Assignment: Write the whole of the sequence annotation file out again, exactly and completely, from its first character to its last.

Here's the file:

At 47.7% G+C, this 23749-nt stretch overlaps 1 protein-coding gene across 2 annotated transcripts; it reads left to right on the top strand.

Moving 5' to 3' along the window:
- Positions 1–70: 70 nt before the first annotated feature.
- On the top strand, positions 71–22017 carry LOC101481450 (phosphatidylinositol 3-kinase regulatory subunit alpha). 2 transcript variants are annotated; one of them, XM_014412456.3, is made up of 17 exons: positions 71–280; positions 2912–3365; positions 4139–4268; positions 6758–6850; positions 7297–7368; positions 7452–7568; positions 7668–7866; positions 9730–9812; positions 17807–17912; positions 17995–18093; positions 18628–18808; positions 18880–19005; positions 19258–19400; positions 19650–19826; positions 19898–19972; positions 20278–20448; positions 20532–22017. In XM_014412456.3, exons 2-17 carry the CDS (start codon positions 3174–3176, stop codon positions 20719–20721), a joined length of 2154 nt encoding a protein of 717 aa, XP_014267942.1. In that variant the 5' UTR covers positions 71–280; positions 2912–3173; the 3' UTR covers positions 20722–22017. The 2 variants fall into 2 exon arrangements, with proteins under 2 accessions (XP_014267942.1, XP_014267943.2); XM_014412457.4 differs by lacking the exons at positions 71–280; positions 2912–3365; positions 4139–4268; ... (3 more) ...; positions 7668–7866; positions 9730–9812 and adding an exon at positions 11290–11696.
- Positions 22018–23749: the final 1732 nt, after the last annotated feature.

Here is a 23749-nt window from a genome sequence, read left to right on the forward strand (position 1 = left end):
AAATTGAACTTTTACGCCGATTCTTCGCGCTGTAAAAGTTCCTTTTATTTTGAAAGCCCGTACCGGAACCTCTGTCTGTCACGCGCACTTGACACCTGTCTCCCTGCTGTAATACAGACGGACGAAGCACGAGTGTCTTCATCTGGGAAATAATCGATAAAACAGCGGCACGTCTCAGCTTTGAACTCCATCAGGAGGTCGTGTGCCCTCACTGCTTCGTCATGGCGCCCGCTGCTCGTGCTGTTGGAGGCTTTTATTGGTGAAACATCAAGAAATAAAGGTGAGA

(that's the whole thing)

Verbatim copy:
At 47.7% G+C, this 23749-nt stretch overlaps 1 protein-coding gene across 2 annotated transcripts; it reads left to right on the top strand.

Moving 5' to 3' along the window:
- Positions 1–70: 70 nt before the first annotated feature.
- On the top strand, positions 71–22017 carry LOC101481450 (phosphatidylinositol 3-kinase regulatory subunit alpha). 2 transcript variants are annotated; one of them, XM_014412456.3, is made up of 17 exons: positions 71–280; positions 2912–3365; positions 4139–4268; positions 6758–6850; positions 7297–7368; positions 7452–7568; positions 7668–7866; positions 9730–9812; positions 17807–17912; positions 17995–18093; positions 18628–18808; positions 18880–19005; positions 19258–19400; positions 19650–19826; positions 19898–19972; positions 20278–20448; positions 20532–22017. In XM_014412456.3, exons 2-17 carry the CDS (start codon positions 3174–3176, stop codon positions 20719–20721), a joined length of 2154 nt encoding a protein of 717 aa, XP_014267942.1. In that variant the 5' UTR covers positions 71–280; positions 2912–3173; the 3' UTR covers positions 20722–22017. The 2 variants fall into 2 exon arrangements, with proteins under 2 accessions (XP_014267942.1, XP_014267943.2); XM_014412457.4 differs by lacking the exons at positions 71–280; positions 2912–3365; positions 4139–4268; ... (3 more) ...; positions 7668–7866; positions 9730–9812 and adding an exon at positions 11290–11696.
- Positions 22018–23749: the final 1732 nt, after the last annotated feature.

Here is a 23749-nt window from a genome sequence, read left to right on the forward strand (position 1 = left end):
AAATTGAACTTTTACGCCGATTCTTCGCGCTGTAAAAGTTCCTTTTATTTTGAAAGCCCGTACCGGAACCTCTGTCTGTCACGCGCACTTGACACCTGTCTCCCTGCTGTAATACAGACGGACGAAGCACGAGTGTCTTCATCTGGGAAATAATCGATAAAACAGCGGCACGTCTCAGCTTTGAACTCCATCAGGAGGTCGTGTGCCCTCACTGCTTCGTCATGGCGCCCGCTGCTCGTGCTGTTGGAGGCTTTTATTGGTGAAACATCAAGAAATAAAGGTGAGA